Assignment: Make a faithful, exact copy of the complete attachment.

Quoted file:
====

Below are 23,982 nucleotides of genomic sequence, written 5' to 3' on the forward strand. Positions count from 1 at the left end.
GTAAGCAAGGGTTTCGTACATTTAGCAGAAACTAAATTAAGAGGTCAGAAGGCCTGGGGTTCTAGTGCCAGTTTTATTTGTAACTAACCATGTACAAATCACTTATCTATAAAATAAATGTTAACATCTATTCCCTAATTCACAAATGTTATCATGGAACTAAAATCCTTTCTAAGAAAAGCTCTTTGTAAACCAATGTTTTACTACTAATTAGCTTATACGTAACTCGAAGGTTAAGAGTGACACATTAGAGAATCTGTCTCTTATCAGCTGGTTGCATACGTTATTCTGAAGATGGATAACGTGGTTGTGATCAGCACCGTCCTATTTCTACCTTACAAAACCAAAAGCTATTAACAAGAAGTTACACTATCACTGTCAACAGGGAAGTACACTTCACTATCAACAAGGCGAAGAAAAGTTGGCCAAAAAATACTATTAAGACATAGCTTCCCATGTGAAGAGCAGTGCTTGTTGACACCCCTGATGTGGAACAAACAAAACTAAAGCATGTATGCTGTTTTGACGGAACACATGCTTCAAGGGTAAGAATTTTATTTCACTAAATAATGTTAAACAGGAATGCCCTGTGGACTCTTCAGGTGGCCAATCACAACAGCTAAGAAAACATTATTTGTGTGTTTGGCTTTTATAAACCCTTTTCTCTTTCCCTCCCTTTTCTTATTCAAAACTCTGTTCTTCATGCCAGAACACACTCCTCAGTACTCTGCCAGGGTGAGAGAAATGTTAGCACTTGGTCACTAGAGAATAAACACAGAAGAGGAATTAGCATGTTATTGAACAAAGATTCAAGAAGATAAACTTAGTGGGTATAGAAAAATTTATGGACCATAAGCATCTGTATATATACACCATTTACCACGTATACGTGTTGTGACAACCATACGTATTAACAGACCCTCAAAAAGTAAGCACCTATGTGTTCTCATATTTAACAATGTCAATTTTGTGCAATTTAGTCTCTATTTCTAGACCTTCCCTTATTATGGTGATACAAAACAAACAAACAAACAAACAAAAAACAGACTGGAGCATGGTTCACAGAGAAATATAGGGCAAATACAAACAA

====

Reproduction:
Below are 23,982 nucleotides of genomic sequence, written 5' to 3' on the forward strand. Positions count from 1 at the left end.
GTAAGCAAGGGTTTCGTACATTTAGCAGAAACTAAATTAAGAGGTCAGAAGGCCTGGGGTTCTAGTGCCAGTTTTATTTGTAACTAACCATGTACAAATCACTTATCTATAAAATAAATGTTAACATCTATTCCCTAATTCACAAATGTTATCATGGAACTAAAATCCTTTCTAAGAAAAGCTCTTTGTAAACCAATGTTTTACTACTAATTAGCTTATACGTAACTCGAAGGTTAAGAGTGACACATTAGAGAATCTGTCTCTTATCAGCTGGTTGCATACGTTATTCTGAAGATGGATAACGTGGTTGTGATCAGCACCGTCCTATTTCTACCTTACAAAACCAAAAGCTATTAACAAGAAGTTACACTATCACTGTCAACAGGGAAGTACACTTCACTATCAACAAGGCGAAGAAAAGTTGGCCAAAAAATACTATTAAGACATAGCTTCCCATGTGAAGAGCAGTGCTTGTTGACACCCCTGATGTGGAACAAACAAAACTAAAGCATGTATGCTGTTTTGACGGAACACATGCTTCAAGGGTAAGAATTTTATTTCACTAAATAATGTTAAACAGGAATGCCCTGTGGACTCTTCAGGTGGCCAATCACAACAGCTAAGAAAACATTATTTGTGTGTTTGGCTTTTATAAACCCTTTTCTCTTTCCCTCCCTTTTCTTATTCAAAACTCTGTTCTTCATGCCAGAACACACTCCTCAGTACTCTGCCAGGGTGAGAGAAATGTTAGCACTTGGTCACTAGAGAATAAACACAGAAGAGGAATTAGCATGTTATTGAACAAAGATTCAAGAAGATAAACTTAGTGGGTATAGAAAAATTTATGGACCATAAGCATCTGTATATATACACCATTTACCACGTATACGTGTTGTGACAACCATACGTATTAACAGACCCTCAAAAAGTAAGCACCTATGTGTTCTCATATTTAACAATGTCAATTTTGTGCAATTTAGTCTCTATTTCTAGACCTTCCCTTATTATGGTGATACAAAACAAACAAACAAACAAACAAAAAACAGACTGGAGCATGGTTCACAGAGAAATATAGGGCAAATACAAACAA